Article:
Nursing cover letters are a crucial tool in your job search. Follow our examples and tips to write the perfect nursing cover letter.
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A cover letter may not like an important part of a health care job application, but nothing could be further from the truth. A study in Business and Professional Communication Quarterly found that hiring managers vastly prefer applications that come with a great cover letter. This means that the right resume cover letter could increase your chances of getting a new job as a nurse. Good nursing cover letters do this by providing relevant context about nursing skills and certifications, showcasing relevant technical and soft skills as they relate to the job description, and generally making a case for the value the candidate will bring to the hospital.
Your cover letter should be no longer than one page. This may not sound like a lot of space to convince a medical center hiring manager that you are the right candidate for the role, but it is. The key is to create a cover letter and nursing resume that support each other. Whether you are a new grad seeking a staff nurse position or you are a nurse practitioner looking for senior roles, getting your cover letter structure right is all-important. A good cover letter should consist of:
Your cover letter header should contain your basic contact information so a recruiter can schedule an interview with you easily.
Your greeting should address the hiring manager or recruiter by name. While a generic salutation like “Dear hiring manager” or “To whom it may concern” can be acceptable if you cannot locate the hiring manager’s name, it is always better to write “Dear Mr.” or “Dear Ms.” followed by the recruiter’s name.
The average cover letter format will have two to three body paragraphs. These paragraphs should include details on the abilities you bring to the job, what attracts you about the opportunity and how you believe you can benefit your potential employer, while also providing supplementary information about your work experience and skill set.
The final paragraph of your cover letter should include a brief statement of the value you can bring to a potential employer.
Job seekers looking to really wow a recruiter and land a nursing job need more than an effective cover letter structure. The content of your cover letter is crucial, and if you want to make a great first impression it’s a good idea to look at nurse cover letter samples before you write your own. This great cover letter sample displays all of the key features that a hiring manager would expect from a great nursing cover letter:
Strong opening paragraph
Your cover letter is a direct example of your communication skills, so it is crucial that each part of it adds value to the whole. Your first paragraph should note the job posting you are applying for and give a brief overview of you as a candidate. For example, you can list your years of experience and most advanced qualifications or certifications.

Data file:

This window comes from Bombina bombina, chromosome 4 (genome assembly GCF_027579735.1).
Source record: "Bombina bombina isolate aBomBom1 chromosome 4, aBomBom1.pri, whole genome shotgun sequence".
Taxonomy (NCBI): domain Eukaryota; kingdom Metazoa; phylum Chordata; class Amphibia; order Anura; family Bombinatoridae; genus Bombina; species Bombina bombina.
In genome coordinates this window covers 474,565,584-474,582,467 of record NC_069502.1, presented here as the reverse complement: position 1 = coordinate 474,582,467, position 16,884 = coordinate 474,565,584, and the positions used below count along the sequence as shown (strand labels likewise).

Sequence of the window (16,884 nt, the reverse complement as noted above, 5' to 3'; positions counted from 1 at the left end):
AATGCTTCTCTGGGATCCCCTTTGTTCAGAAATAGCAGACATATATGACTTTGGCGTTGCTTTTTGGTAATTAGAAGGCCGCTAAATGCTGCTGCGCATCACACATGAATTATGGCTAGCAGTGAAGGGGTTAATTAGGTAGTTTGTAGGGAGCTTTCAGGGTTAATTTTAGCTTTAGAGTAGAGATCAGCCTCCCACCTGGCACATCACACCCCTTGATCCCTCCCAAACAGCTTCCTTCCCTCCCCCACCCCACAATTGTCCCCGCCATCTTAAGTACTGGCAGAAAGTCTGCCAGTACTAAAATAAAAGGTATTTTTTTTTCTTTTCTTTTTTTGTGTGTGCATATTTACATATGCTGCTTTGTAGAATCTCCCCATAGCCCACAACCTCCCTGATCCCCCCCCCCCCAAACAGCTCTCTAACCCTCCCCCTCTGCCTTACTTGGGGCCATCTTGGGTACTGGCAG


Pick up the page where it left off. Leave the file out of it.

Examples of professional successes
Your second paragraph (and potentially third) should give one or more examples of professional successes related to patient care or team leadership (if you are applying for a supervisory role). Be specific about your actions and the results, use numbers where possible, and write in active language.
Supplementary information about qualifications and skills
As well as listing professional achievements you should give supplementary information about your soft skills and core competencies. For example, if you have experience working with mental health patients or you have previously been praised for strong empathy and patience with distressed patients and families, listing this could be beneficial.
A unique selling point (USP)
Every job seeker has a unique mix of skills and capabilities. This unique selling point is often what convinces hiring managers to take a candidate’s application forward. Your cover letter should convey what you think you alone can bring to the table for a potential employer. For example, if you were previously an army medic and later went on to train to be a nurse practitioner after leaving the military, you could focus on how this has made you capable of working effectively under extreme stress.
A strong call to action
Your cover letter is the perfect opportunity to ask for a job interview. A good call to action at the conclusion of your letter can help you to stick in the hiring manager’s mind.
If you want to make your job search easier, use the ResumeHelp cover letter builder to create a perfect cover letter that you can revise for each job application. The cover letter builder offers many cover letter templates to choose from.
Your registered nurse cover letter should be written with a professional font such as Calibri or Arial (preferably a 12-point font) using the same style as your resume template with one-inch margins all around. Making sure that your cover letter and resume match is key if you want to impress a recruiter. Consider these structural guidelines for more information.
Some of the most common mistakes that ruin an otherwise perfect cover letter are: failing to proofread, using inappropriate fonts, and inconsistency between the resume and cover letter.
Being a nurse is a caring profession that requires great people skills and empathy. If you want to stand out, you should emphasize relevant soft skills and give examples of successful patient care from your career.
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